4. Does this apply to small contests that don’t use an app of any kind? If a small prize is offered to one person after reaching 500 likes on Facebook, is this considered like-gating?

    • Tom | Team LKR says:

      While that could possibly technically be construed as like-gating (just because Facebook’s precise word choice says you can’t offer a reward based on whether or not someone has liked a page), it doesn’t seem to me like something to be overly concerned about. For one thing, the whole like-gating thing is more specifically related to the API change preventing apps from doing it automatically, which doesn’t make a difference, in this case. For another thing, for a page that small, it’s pretty darn unlikely Facebook’s even gonna notice. If you wanted to play it extra safe, my advice would be to just watch the way you word things. For example, instead of saying something like, “Like this page to be entered in our 500 Likes Giveaway,” say something more along the lines of “One lucky fan will win [whatever prize] as part of our 500 Likes Celebration Giveaway.” That would make it sound less like you’re incentivizing likes, and more like you’re rewarding existing fans. (But again, you probably wouldn’t have much — if anything — to worry about anyhow.)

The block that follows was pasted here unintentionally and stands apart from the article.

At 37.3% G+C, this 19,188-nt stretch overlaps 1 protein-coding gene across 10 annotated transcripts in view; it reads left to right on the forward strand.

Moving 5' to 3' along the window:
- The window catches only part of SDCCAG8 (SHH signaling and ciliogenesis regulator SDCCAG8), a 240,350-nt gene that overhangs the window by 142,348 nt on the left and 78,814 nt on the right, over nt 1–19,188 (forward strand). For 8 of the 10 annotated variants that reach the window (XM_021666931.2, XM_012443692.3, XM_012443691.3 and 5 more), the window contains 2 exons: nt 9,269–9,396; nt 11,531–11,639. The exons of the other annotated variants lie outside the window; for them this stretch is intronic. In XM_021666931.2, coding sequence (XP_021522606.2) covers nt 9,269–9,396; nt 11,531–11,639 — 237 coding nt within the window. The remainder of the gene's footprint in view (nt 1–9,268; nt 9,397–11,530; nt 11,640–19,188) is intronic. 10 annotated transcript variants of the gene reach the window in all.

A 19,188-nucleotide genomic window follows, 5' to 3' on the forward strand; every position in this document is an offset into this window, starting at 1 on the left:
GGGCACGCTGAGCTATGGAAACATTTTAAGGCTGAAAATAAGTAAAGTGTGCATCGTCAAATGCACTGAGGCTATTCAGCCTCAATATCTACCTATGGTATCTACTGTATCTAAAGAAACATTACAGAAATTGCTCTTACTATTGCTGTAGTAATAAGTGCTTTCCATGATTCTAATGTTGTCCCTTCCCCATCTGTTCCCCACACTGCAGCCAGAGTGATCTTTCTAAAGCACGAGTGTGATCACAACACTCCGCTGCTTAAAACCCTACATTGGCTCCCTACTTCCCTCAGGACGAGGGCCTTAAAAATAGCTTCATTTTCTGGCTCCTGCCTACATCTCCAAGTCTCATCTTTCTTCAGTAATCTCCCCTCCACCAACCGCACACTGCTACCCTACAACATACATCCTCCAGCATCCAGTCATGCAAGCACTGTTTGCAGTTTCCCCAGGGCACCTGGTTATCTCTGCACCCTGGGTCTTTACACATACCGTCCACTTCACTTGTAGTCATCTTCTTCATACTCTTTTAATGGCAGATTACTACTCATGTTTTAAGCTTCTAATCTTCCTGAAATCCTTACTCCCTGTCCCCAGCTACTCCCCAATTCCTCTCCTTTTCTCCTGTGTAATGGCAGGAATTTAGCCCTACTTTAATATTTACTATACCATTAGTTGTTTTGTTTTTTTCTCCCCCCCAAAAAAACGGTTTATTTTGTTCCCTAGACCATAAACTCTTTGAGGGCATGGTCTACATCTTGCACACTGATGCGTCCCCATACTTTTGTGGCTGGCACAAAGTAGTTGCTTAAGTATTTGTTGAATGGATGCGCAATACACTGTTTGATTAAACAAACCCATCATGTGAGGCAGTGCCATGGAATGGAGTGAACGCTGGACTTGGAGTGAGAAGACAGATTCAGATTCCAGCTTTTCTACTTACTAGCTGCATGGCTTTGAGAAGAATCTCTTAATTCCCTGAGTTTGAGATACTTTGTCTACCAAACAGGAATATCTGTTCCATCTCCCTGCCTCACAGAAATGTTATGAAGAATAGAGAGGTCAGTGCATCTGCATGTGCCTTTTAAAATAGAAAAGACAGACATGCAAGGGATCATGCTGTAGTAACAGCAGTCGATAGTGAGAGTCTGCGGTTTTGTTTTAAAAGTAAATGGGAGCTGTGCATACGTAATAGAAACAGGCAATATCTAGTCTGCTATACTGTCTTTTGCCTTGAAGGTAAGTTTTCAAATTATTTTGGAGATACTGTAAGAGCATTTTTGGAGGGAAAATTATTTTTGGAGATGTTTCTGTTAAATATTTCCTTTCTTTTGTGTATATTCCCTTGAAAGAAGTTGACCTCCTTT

5. I think banning the like-gating is finally a step into the right direction. It’s going back to the basics of social networking, building relationships based on value and relevant information instead of simple incentives.

    I personally didn’t run any like-gating campaigns yet, because I didn’t want to spend time and money on those. We’ll see how the reach of FB pages develop over time. It should be able to grow a FB page without like-gating anyways…